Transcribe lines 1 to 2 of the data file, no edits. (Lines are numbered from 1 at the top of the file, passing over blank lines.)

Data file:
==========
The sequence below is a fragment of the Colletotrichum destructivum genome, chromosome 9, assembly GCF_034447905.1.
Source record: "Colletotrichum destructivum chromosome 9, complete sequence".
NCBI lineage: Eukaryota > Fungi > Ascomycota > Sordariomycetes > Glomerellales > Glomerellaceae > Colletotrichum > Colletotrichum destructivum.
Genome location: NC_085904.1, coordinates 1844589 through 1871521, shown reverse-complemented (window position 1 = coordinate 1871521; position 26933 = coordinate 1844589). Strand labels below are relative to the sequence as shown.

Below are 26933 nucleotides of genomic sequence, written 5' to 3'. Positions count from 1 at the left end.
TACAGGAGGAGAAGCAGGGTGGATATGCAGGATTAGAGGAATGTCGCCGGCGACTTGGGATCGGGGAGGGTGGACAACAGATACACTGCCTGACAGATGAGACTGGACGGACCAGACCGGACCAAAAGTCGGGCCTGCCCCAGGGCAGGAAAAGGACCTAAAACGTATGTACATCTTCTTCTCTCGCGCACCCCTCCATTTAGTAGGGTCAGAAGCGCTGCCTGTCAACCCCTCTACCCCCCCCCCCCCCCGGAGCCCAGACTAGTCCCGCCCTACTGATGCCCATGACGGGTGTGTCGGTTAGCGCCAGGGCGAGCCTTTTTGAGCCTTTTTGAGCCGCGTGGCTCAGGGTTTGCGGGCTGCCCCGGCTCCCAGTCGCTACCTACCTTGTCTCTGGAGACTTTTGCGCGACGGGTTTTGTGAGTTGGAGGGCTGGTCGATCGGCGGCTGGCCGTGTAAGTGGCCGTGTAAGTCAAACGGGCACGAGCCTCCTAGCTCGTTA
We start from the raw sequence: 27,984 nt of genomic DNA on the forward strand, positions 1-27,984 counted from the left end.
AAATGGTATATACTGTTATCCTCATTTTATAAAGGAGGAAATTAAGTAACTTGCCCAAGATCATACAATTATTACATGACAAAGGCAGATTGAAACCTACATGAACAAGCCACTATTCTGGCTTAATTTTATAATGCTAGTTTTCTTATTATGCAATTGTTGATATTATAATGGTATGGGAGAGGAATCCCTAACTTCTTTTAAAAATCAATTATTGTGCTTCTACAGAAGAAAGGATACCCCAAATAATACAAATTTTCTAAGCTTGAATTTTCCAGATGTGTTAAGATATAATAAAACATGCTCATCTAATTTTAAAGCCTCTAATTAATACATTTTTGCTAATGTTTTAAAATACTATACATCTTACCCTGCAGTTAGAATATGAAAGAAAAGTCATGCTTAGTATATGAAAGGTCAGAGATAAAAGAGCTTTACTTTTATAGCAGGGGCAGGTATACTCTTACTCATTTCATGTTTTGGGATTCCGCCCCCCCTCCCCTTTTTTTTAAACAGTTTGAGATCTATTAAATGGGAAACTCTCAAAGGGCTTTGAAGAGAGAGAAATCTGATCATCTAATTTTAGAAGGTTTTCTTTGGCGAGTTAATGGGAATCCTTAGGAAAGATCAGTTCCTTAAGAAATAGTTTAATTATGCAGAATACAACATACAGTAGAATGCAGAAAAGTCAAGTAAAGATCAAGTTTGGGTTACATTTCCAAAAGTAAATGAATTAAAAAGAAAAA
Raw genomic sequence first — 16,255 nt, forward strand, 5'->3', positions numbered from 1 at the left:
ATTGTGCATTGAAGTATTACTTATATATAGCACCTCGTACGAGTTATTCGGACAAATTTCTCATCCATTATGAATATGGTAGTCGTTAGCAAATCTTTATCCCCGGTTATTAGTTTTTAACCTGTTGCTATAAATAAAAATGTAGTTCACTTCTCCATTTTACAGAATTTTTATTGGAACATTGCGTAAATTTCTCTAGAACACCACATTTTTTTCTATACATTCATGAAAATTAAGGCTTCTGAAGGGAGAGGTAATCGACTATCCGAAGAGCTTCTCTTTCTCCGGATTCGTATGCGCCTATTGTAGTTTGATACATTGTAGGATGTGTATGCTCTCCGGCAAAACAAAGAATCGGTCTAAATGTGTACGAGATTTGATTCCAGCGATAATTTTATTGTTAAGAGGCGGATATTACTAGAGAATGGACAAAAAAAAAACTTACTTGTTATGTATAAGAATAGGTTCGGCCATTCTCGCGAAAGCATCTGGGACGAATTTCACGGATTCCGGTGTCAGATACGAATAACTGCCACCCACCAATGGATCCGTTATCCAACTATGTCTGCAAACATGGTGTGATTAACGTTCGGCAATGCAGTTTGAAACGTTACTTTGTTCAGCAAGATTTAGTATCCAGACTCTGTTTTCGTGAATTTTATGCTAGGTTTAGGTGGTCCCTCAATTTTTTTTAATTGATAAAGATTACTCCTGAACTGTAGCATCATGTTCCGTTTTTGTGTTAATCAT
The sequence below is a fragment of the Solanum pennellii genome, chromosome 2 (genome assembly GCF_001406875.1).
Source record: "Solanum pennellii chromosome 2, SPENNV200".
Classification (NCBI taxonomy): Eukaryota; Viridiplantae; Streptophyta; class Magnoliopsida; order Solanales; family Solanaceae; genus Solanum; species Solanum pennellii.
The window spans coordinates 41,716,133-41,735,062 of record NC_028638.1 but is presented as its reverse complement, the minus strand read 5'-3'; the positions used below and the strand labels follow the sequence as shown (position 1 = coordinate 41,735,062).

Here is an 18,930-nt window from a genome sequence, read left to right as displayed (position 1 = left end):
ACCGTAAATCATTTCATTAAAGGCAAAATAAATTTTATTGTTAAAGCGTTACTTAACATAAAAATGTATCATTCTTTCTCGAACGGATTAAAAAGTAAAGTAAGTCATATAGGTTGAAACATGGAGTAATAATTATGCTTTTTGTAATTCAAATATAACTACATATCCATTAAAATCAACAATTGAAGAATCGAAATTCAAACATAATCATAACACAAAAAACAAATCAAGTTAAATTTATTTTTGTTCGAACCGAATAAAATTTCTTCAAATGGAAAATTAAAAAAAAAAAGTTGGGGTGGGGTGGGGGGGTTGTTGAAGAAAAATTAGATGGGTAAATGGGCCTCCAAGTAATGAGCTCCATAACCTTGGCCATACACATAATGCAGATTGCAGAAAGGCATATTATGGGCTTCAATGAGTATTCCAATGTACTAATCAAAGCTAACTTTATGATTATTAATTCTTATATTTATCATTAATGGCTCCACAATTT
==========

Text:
The sequence below is a fragment of the Colletotrichum destructivum genome, chromosome 9, assembly GCF_034447905.1.
Source record: "Colletotrichum destructivum chromosome 9, complete sequence".